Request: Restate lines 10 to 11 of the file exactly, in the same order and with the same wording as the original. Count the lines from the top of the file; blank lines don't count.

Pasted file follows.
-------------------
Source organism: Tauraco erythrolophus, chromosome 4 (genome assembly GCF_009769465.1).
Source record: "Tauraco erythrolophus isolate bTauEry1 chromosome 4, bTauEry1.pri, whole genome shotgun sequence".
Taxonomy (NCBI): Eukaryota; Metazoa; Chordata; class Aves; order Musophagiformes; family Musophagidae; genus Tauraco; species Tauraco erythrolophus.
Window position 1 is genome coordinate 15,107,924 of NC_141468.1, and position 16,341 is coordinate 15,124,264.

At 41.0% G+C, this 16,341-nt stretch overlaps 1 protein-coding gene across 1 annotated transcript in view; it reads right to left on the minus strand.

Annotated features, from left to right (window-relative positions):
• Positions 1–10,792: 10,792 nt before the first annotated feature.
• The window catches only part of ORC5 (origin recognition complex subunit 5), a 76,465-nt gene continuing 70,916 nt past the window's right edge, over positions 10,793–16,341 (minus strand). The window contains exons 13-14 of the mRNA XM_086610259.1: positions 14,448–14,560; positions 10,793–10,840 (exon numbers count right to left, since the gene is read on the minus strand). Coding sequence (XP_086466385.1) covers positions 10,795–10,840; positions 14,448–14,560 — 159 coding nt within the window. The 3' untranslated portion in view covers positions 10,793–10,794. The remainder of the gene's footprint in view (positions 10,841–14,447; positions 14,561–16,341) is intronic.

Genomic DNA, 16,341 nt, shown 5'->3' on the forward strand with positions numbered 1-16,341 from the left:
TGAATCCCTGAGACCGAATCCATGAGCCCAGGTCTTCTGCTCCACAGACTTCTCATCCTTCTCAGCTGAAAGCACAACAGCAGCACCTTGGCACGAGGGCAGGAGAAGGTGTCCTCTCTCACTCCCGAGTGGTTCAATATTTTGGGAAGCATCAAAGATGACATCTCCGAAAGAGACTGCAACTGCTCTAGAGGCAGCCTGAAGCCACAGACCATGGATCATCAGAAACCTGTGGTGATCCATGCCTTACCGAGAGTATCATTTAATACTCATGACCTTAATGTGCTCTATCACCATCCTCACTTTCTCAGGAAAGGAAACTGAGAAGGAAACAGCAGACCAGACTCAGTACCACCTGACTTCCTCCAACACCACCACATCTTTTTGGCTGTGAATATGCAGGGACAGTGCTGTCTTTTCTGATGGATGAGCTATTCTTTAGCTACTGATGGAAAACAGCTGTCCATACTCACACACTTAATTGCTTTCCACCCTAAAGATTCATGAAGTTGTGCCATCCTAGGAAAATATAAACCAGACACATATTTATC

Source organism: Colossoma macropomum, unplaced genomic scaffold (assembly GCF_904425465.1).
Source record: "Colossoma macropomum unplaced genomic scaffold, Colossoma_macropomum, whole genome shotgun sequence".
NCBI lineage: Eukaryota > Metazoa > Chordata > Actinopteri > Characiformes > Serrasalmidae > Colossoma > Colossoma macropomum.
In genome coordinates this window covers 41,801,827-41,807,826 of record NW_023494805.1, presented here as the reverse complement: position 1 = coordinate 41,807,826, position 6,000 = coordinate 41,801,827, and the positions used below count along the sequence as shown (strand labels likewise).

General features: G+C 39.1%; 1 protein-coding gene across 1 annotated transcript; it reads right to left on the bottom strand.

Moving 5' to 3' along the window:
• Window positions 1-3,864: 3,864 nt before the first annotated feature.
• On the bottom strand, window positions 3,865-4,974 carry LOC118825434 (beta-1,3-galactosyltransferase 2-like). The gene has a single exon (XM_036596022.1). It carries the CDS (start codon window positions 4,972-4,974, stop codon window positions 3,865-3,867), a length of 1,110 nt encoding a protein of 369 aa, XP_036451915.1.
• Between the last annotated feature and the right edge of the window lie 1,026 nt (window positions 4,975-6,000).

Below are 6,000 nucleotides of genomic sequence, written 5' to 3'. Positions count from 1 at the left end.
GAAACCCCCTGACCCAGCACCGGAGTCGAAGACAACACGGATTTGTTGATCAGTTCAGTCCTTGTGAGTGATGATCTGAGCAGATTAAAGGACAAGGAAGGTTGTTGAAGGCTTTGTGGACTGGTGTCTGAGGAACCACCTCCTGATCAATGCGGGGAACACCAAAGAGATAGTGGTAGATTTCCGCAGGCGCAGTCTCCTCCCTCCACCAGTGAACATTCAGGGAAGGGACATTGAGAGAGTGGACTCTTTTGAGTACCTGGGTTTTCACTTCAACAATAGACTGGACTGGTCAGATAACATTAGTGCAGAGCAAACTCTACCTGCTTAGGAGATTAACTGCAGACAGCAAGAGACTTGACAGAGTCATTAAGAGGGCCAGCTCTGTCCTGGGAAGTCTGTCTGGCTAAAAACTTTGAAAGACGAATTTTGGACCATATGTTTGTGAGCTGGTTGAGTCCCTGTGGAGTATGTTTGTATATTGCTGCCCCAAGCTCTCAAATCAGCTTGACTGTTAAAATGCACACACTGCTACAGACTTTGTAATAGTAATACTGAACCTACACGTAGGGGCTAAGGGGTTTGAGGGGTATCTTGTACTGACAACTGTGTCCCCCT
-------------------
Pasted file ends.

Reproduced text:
TGAATCCCTGAGACCGAATCCATGAGCCCAGGTCTTCTGCTCCACAGACTTCTCATCCTTCTCAGCTGAAAGCACAACAGCAGCACCTTGGCACGAGGGCAGGAGAAGGTGTCCTCTCTCACTCCCGAGTGGTTCAATATTTTGGGAAGCATCAAAGATGACATCTCCGAAAGAGACTGCAACTGCTCTAGAGGCAGCCTGAAGCCACAGACCATGGATCATCAGAAACCTGTGGTGATCCATGCCTTACCGAGAGTATCATTTAATACTCATGACCTTAATGTGCTCTATCACCATCCTCACTTTCTCAGGAAAGGAAACTGAGAAGGAAACAGCAGACCAGACTCAGTACCACCTGACTTCCTCCAACACCACCACATCTTTTTGGCTGTGAATATGCAGGGACAGTGCTGTCTTTTCTGATGGATGAGCTATTCTTTAGCTACTGATGGAAAACAGCTGTCCATACTCACACACTTAATTGCTTTCCACCCTAAAGATTCATGAAGTTGTGCCATCCTAGGAAAATATAAACCAGACACATATTTATC

Source organism: Colossoma macropomum, unplaced genomic scaffold (assembly GCF_904425465.1).